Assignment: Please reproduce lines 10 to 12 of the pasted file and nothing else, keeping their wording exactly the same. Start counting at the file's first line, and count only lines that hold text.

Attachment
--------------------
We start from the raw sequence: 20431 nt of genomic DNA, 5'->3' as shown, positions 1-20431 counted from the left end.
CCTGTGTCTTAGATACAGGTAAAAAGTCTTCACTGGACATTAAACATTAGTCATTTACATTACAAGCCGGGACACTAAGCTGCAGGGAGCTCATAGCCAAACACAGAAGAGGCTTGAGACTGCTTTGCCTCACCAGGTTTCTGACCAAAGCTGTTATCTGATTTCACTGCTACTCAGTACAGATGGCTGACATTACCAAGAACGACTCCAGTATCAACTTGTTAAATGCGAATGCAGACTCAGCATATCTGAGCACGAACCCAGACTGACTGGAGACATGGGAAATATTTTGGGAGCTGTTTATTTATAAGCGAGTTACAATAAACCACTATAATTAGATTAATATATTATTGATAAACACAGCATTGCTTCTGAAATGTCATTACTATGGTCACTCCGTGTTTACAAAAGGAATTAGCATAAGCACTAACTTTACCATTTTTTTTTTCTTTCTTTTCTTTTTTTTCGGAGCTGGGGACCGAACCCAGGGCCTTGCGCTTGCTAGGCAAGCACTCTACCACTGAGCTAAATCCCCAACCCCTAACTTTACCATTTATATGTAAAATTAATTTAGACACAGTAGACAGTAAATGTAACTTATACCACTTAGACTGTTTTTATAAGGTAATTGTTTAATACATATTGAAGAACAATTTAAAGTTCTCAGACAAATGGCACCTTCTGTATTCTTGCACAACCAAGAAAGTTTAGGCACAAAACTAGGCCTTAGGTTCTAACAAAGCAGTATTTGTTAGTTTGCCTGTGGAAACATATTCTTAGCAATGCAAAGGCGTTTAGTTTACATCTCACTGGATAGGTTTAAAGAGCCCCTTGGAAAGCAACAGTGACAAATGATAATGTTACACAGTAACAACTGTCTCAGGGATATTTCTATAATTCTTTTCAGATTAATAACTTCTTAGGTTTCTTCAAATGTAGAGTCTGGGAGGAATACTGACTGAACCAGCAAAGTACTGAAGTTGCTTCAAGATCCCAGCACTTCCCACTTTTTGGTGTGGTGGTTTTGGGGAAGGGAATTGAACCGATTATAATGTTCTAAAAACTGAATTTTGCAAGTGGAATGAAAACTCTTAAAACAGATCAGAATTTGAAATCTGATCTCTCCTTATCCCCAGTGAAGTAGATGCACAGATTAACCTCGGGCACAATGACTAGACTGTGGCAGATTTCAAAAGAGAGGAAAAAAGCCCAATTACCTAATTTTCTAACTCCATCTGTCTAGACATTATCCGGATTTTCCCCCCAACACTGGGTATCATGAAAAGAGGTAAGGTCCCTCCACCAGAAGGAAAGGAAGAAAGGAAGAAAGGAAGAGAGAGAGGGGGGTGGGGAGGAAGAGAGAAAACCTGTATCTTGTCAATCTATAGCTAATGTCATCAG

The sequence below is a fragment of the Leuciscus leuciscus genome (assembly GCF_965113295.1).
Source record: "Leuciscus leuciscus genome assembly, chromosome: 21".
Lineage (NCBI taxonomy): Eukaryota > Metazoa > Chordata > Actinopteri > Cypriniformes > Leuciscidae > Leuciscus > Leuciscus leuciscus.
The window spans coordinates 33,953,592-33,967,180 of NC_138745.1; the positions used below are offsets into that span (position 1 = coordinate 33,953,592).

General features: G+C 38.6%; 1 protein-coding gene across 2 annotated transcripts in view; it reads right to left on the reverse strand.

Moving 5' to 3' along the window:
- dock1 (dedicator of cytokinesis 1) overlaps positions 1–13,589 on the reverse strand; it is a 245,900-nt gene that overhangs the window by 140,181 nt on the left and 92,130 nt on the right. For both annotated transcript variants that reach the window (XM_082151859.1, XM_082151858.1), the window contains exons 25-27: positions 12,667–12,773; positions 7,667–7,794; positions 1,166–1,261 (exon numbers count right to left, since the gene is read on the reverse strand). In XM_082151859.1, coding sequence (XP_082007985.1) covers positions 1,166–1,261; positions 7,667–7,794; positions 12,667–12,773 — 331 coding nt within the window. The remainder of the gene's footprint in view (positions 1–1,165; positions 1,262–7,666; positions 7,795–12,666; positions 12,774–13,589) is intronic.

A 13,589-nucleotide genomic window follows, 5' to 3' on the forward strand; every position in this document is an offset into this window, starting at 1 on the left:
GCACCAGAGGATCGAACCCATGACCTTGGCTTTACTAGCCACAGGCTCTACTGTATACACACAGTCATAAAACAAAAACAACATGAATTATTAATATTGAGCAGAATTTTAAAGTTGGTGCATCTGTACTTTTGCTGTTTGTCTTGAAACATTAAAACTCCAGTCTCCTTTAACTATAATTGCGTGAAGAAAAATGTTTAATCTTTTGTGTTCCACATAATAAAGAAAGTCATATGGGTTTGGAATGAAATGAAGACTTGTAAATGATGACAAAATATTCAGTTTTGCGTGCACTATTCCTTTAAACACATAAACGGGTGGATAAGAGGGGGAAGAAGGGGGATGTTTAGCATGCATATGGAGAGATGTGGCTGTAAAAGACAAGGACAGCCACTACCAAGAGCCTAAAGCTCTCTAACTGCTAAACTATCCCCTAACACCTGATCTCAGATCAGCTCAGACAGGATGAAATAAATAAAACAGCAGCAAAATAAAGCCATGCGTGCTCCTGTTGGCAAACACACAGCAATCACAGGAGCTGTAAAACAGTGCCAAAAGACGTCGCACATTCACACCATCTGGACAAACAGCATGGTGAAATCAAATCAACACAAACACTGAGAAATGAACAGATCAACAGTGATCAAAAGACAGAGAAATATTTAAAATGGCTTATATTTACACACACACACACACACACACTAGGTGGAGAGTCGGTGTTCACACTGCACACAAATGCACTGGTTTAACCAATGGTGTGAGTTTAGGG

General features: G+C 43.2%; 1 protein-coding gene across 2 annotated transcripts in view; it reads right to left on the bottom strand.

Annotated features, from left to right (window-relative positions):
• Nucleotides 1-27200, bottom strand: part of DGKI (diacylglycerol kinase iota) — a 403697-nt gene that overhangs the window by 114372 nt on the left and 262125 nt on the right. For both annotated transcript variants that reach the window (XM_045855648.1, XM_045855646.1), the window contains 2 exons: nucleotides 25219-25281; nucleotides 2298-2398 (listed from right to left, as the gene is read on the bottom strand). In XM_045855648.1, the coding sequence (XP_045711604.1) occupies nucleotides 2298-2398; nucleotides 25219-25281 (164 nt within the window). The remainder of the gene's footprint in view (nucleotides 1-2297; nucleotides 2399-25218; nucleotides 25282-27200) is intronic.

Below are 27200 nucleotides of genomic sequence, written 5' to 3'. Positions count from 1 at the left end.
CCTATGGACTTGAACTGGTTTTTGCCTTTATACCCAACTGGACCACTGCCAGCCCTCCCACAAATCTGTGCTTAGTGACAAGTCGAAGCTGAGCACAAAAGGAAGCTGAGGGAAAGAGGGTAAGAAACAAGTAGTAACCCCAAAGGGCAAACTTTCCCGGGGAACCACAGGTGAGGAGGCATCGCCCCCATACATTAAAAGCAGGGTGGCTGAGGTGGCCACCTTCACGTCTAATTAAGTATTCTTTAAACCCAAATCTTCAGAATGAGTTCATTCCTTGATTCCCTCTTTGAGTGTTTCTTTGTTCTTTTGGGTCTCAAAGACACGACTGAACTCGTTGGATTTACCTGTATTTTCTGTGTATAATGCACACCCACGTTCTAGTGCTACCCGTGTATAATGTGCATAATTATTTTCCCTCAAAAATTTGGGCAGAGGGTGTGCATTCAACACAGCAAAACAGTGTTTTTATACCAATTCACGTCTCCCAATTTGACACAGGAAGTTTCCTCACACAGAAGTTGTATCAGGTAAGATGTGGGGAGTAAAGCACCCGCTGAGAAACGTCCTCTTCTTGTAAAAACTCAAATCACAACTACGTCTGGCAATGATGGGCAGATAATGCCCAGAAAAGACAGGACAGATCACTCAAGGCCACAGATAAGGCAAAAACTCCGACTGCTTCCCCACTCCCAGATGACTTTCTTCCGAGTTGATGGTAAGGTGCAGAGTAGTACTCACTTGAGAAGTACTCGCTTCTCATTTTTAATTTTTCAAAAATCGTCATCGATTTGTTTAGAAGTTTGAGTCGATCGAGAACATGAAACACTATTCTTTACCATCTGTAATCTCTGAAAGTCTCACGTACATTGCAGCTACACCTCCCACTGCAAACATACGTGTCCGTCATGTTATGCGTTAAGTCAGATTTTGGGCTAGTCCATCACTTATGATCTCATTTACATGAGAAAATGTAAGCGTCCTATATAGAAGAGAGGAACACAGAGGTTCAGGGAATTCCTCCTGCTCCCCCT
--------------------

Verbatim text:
A 13,589-nucleotide genomic window follows, 5' to 3' on the forward strand; every position in this document is an offset into this window, starting at 1 on the left:
GCACCAGAGGATCGAACCCATGACCTTGGCTTTACTAGCCACAGGCTCTACTGTATACACACAGTCATAAAACAAAAACAACATGAATTATTAATATTGAGCAGAATTTTAAAGTTGGTGCATCTGTACTTTTGCTGTTTGTCTTGAAACATTAAAACTCCAGTCTCCTTTAACTATAATTGCGTGAAGAAAAATGTTTAATCTTTTGTGTTCCACATAATAAAGAAAGTCATATGGGTTTGGAATGAAATGAAGACTTGTAAATGATGACAAAATATTCAGTTTTGCGTGCACTATTCCTTTAAACACATAAACGGGTGGATAAGAGGGGGAAGAAGGGGGATGTTTAGCATGCATATGGAGAGATGTGGCTGTAAAAGACAAGGACAGCCACTACCAAGAGCCTAAAGCTCTCTAACTGCTAAACTATCCCCTAACACCTGATCTCAGATCAGCTCAGACAGGATGAAATAAATAAAACAGCAGCAAAATAAAGCCATGCGTGCTCCTGTTGGCAAACACACAGCAATCACAGGAGCTGTAAAACAGTGCCAAAAGACGTCGCACATTCACACCATCTGGACAAACAGCATGGTGAAATCAAATCAACACAAACACTGAGAAATGAACAGATCAACAGTGATCAAAAGACAGAGAAATATTTAAAATGGCTTATATTTACACACACACACACACACACACTAGGTGGAGAGTCGGTGTTCACACTGCACACAAATGCACTGGTTTAACCAATGGTGTGAGTTTAGGG

General features: G+C 43.2%; 1 protein-coding gene across 2 annotated transcripts in view; it reads right to left on the bottom strand.